Failure Discounting Example
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This example appears in the article Failure Discounting.
Assume that during the 22 launches given in the first table below, the first failure was caused by Mode 1, the second and fourth failures were caused by Mode 2, the third and fifth failures were caused by Mode 3, the sixth failure was caused by Mode 4 and the seventh failure was caused by Mode 5.
- Find the standard Gompertz reliability growth curve using the results of the first 15 launches.
- Find the predicted reliability after launch 22.
- Calculate the reliability after launch 22 based on the full data set from the second table, and compare it with the estimate obtained for question 2.
|Launch Sequence with Failure Modes and Failure Values|
|Launch Number||Result/Mode||Failure 1||Failure 2||Failure 3||Failure 4||Failure 5||Sum of Failures|
|Comparison of the Predicted Reliability with the Actual Data|
|Launch Number||Calculated Reliability (%)||ln(R)||Gompertz Reliability (%)|
- In the table above, the failures are represented by columns "Failure 1", "Failure 2", etc. The "Result/Mode" column shows whether each launch is a failure (indicated by the failure modes F1, F2, etc.) or a success (S). The values of failure are based on and are calculated from:
- Failure 1 is Mode 1; it occurs at launch 1 and it does not recur throughout the process. So at launch 3, , and so on.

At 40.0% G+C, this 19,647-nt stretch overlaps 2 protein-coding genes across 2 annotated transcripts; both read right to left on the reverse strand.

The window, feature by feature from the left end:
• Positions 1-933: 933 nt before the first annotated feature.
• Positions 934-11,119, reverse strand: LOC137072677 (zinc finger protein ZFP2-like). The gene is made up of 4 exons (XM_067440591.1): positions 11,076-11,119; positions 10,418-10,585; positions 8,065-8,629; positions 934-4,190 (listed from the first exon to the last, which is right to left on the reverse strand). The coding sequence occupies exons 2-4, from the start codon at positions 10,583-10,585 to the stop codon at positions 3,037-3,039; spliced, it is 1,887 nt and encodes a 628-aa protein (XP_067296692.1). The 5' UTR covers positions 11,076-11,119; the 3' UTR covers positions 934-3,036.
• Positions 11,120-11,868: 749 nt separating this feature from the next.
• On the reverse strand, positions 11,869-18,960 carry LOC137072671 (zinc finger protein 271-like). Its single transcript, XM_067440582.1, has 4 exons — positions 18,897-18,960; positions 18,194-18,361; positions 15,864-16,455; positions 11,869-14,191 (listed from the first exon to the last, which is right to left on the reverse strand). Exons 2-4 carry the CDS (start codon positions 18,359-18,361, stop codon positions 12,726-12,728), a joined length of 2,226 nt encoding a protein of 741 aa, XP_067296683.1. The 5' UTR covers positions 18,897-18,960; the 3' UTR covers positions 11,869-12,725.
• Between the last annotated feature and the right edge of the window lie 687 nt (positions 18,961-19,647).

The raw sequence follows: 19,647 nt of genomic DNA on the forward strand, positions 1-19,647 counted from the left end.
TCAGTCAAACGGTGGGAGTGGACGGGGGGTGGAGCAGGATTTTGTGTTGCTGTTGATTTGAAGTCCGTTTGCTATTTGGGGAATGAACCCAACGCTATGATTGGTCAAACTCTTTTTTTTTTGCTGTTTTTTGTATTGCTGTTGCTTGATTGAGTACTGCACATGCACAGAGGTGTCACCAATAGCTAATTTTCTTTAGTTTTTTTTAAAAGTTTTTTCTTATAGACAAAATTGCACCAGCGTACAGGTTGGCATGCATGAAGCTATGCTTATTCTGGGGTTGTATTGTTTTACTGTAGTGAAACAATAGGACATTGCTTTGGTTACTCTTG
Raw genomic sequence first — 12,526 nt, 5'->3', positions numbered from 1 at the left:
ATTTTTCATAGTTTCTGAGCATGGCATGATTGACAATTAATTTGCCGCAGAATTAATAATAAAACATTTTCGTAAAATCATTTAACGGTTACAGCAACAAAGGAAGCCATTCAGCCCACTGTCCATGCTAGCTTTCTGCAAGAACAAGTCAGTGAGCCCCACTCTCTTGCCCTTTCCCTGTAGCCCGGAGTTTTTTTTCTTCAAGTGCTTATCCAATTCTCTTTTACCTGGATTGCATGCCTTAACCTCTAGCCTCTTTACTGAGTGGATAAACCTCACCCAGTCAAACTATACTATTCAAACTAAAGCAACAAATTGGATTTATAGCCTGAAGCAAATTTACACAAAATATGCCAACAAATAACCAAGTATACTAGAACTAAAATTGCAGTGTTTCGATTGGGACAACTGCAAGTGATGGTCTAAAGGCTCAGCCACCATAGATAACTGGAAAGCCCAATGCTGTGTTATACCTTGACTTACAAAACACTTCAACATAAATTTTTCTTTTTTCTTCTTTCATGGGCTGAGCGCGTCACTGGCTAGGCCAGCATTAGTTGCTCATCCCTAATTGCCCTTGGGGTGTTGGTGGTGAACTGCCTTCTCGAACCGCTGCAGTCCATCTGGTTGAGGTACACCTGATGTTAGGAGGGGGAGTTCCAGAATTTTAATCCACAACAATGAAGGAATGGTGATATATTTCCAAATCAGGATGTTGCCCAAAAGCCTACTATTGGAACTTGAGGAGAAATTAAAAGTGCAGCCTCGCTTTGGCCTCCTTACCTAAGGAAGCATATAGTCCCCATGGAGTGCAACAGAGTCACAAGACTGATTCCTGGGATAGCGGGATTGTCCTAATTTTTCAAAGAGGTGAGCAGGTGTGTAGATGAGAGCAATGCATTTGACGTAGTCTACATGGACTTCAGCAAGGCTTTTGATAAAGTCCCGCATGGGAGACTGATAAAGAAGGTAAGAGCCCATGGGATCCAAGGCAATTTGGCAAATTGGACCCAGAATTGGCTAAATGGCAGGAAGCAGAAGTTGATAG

- Failure 2 is Mode 2; it occurs at launch 2 and it recurs at launch 5. Therefore, at launch 4 and at launch 7, and so on.
- Failure 3 is Mode 3; it occurs at launch 3 and it recurs at launch 6. Therefore, at launch 5 and at launch 8, and so on.
- Failure 6 is Mode 4; it occurs at launch 17 and it does not recur throughout the process. So at launch 19, , and so on.
- Failure 7 is Mode 5; it occurs at launch 19 and it does not recur throughout the process. So at launch 21, , and so on.
The Gompertz reliability growth curve may now be written as follows where is the number of launches, with the first successful launch being counted as . Therefore, is equal to 19, since reliability growth starts with launch 4.
- The predicted reliability after launch 22 is therefore:
- In the second table, the predicted reliability values are compared with the reliabilities that are calculated from the raw data using failure discounting. It can be seen in the table, and in the following figure, that the Gompertz curve appears to provide a good fit to the actual data.